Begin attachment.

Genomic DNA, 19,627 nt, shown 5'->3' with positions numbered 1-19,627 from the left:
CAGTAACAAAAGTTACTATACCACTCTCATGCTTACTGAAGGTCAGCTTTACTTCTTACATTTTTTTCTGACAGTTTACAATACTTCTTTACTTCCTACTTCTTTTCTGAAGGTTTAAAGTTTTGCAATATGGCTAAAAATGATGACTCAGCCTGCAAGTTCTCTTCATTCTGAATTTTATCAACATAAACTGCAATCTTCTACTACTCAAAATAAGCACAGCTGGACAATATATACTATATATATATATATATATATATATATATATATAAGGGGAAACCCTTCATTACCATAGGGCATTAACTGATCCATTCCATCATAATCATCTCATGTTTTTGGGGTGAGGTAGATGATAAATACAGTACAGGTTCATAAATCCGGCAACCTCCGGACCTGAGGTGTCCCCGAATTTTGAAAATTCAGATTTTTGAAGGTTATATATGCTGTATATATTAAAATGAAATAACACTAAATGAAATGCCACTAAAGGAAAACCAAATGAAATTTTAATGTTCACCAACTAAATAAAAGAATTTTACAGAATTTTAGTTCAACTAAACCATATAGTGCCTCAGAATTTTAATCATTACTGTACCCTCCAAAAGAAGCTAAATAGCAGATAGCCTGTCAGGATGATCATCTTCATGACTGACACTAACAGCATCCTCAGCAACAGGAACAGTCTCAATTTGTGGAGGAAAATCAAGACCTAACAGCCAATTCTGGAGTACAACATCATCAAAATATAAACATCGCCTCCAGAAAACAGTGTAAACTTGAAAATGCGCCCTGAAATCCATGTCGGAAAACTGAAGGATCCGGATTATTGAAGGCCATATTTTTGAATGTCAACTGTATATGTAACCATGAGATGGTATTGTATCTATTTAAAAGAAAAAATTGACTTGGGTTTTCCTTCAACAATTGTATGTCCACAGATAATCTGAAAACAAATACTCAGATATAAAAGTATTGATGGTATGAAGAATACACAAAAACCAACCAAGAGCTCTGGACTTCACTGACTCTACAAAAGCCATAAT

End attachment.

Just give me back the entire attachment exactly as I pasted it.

Genomic DNA, 19,627 nt, shown 5'->3' with positions numbered 1-19,627 from the left:
CAGTAACAAAAGTTACTATACCACTCTCATGCTTACTGAAGGTCAGCTTTACTTCTTACATTTTTTTCTGACAGTTTACAATACTTCTTTACTTCCTACTTCTTTTCTGAAGGTTTAAAGTTTTGCAATATGGCTAAAAATGATGACTCAGCCTGCAAGTTCTCTTCATTCTGAATTTTATCAACATAAACTGCAATCTTCTACTACTCAAAATAAGCACAGCTGGACAATATATACTATATATATATATATATATATATATATATATATAAGGGGAAACCCTTCATTACCATAGGGCATTAACTGATCCATTCCATCATAATCATCTCATGTTTTTGGGGTGAGGTAGATGATAAATACAGTACAGGTTCATAAATCCGGCAACCTCCGGACCTGAGGTGTCCCCGAATTTTGAAAATTCAGATTTTTGAAGGTTATATATGCTGTATATATTAAAATGAAATAACACTAAATGAAATGCCACTAAAGGAAAACCAAATGAAATTTTAATGTTCACCAACTAAATAAAAGAATTTTACAGAATTTTAGTTCAACTAAACCATATAGTGCCTCAGAATTTTAATCATTACTGTACCCTCCAAAAGAAGCTAAATAGCAGATAGCCTGTCAGGATGATCATCTTCATGACTGACACTAACAGCATCCTCAGCAACAGGAACAGTCTCAATTTGTGGAGGAAAATCAAGACCTAACAGCCAATTCTGGAGTACAACATCATCAAAATATAAACATCGCCTCCAGAAAACAGTGTAAACTTGAAAATGCGCCCTGAAATCCATGTCGGAAAACTGAAGGATCCGGATTATTGAAGGCCATATTTTTGAATGTCAACTGTATATGTAACCATGAGATGGTATTGTATCTATTTAAAAGAAAAAATTGACTTGGGTTTTCCTTCAACAATTGTATGTCCACAGATAATCTGAAAACAAATACTCAGATATAAAAGTATTGATGGTATGAAGAATACACAAAAACCAACCAAGAGCTCTGGACTTCACTGACTCTACAAAAGCCATAAT